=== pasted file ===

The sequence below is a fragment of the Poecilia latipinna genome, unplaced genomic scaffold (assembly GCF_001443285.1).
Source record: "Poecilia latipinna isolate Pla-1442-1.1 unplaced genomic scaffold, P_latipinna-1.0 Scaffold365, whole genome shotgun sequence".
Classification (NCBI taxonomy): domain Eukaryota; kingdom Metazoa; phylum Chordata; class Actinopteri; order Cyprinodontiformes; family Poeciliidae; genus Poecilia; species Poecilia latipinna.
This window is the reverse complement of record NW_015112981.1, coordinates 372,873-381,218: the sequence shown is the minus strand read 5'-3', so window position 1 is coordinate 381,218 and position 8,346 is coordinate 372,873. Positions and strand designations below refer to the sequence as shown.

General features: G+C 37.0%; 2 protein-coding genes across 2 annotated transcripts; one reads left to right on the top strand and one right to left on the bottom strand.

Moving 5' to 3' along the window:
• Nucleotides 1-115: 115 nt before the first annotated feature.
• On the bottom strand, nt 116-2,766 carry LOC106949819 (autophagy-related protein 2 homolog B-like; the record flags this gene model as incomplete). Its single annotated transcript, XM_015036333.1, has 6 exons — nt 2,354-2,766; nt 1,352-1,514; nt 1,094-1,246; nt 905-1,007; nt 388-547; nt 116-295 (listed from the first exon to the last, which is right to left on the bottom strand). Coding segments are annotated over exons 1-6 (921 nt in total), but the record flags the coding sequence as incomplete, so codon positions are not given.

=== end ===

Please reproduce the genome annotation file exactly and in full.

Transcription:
The sequence below is a fragment of the Poecilia latipinna genome, unplaced genomic scaffold (assembly GCF_001443285.1).
Source record: "Poecilia latipinna isolate Pla-1442-1.1 unplaced genomic scaffold, P_latipinna-1.0 Scaffold365, whole genome shotgun sequence".
Classification (NCBI taxonomy): domain Eukaryota; kingdom Metazoa; phylum Chordata; class Actinopteri; order Cyprinodontiformes; family Poeciliidae; genus Poecilia; species Poecilia latipinna.
This window is the reverse complement of record NW_015112981.1, coordinates 372,873-381,218: the sequence shown is the minus strand read 5'-3', so window position 1 is coordinate 381,218 and position 8,346 is coordinate 372,873. Positions and strand designations below refer to the sequence as shown.

General features: G+C 37.0%; 2 protein-coding genes across 2 annotated transcripts; one reads left to right on the top strand and one right to left on the bottom strand.

Moving 5' to 3' along the window:
• Nucleotides 1-115: 115 nt before the first annotated feature.
• On the bottom strand, nt 116-2,766 carry LOC106949819 (autophagy-related protein 2 homolog B-like; the record flags this gene model as incomplete). Its single annotated transcript, XM_015036333.1, has 6 exons — nt 2,354-2,766; nt 1,352-1,514; nt 1,094-1,246; nt 905-1,007; nt 388-547; nt 116-295 (listed from the first exon to the last, which is right to left on the bottom strand). Coding segments are annotated over exons 1-6 (921 nt in total), but the record flags the coding sequence as incomplete, so codon positions are not given.